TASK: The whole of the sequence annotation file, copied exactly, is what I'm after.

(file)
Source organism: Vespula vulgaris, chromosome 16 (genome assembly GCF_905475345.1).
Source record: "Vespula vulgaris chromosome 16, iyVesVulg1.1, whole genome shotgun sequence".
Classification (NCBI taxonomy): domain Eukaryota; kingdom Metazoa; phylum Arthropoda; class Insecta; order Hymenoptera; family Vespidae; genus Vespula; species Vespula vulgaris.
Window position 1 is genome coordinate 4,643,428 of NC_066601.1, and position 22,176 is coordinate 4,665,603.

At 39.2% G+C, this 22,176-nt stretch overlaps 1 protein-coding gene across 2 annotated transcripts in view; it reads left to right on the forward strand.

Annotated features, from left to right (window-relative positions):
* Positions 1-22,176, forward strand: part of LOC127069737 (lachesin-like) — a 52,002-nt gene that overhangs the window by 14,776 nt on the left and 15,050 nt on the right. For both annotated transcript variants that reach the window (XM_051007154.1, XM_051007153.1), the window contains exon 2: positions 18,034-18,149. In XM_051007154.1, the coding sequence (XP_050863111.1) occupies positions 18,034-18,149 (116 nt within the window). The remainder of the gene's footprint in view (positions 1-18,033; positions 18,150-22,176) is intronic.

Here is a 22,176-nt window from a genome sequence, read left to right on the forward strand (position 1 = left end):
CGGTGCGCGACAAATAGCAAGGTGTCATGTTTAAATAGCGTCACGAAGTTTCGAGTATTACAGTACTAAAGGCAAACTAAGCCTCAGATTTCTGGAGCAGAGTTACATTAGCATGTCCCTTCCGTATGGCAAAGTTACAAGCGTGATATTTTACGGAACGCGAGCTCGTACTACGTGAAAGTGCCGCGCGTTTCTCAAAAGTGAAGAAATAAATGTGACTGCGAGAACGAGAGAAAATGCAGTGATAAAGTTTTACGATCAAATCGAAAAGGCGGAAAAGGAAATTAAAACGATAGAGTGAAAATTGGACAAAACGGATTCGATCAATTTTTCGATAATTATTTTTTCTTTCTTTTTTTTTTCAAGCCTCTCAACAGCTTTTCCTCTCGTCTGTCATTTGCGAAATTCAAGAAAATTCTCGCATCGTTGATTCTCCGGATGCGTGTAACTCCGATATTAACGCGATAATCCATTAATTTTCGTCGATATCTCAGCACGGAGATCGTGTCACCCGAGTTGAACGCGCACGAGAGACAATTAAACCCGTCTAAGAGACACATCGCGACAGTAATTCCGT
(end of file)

Source organism: Vespula vulgaris, chromosome 16 (genome assembly GCF_905475345.1).
Source record: "Vespula vulgaris chromosome 16, iyVesVulg1.1, whole genome shotgun sequence".
Classification (NCBI taxonomy): domain Eukaryota; kingdom Metazoa; phylum Arthropoda; class Insecta; order Hymenoptera; family Vespidae; genus Vespula; species Vespula vulgaris.
Window position 1 is genome coordinate 4,643,428 of NC_066601.1, and position 22,176 is coordinate 4,665,603.

At 39.2% G+C, this 22,176-nt stretch overlaps 1 protein-coding gene across 2 annotated transcripts in view; it reads left to right on the forward strand.

Annotated features, from left to right (window-relative positions):
* Positions 1-22,176, forward strand: part of LOC127069737 (lachesin-like) — a 52,002-nt gene that overhangs the window by 14,776 nt on the left and 15,050 nt on the right. For both annotated transcript variants that reach the window (XM_051007154.1, XM_051007153.1), the window contains exon 2: positions 18,034-18,149. In XM_051007154.1, the coding sequence (XP_050863111.1) occupies positions 18,034-18,149 (116 nt within the window). The remainder of the gene's footprint in view (positions 1-18,033; positions 18,150-22,176) is intronic.

Here is a 22,176-nt window from a genome sequence, read left to right on the forward strand (position 1 = left end):
CGGTGCGCGACAAATAGCAAGGTGTCATGTTTAAATAGCGTCACGAAGTTTCGAGTATTACAGTACTAAAGGCAAACTAAGCCTCAGATTTCTGGAGCAGAGTTACATTAGCATGTCCCTTCCGTATGGCAAAGTTACAAGCGTGATATTTTACGGAACGCGAGCTCGTACTACGTGAAAGTGCCGCGCGTTTCTCAAAAGTGAAGAAATAAATGTGACTGCGAGAACGAGAGAAAATGCAGTGATAAAGTTTTACGATCAAATCGAAAAGGCGGAAAAGGAAATTAAAACGATAGAGTGAAAATTGGACAAAACGGATTCGATCAATTTTTCGATAATTATTTTTTCTTTCTTTTTTTTTTCAAGCCTCTCAACAGCTTTTCCTCTCGTCTGTCATTTGCGAAATTCAAGAAAATTCTCGCATCGTTGATTCTCCGGATGCGTGTAACTCCGATATTAACGCGATAATCCATTAATTTTCGTCGATATCTCAGCACGGAGATCGTGTCACCCGAGTTGAACGCGCACGAGAGACAATTAAACCCGTCTAAGAGACACATCGCGACAGTAATTCCGT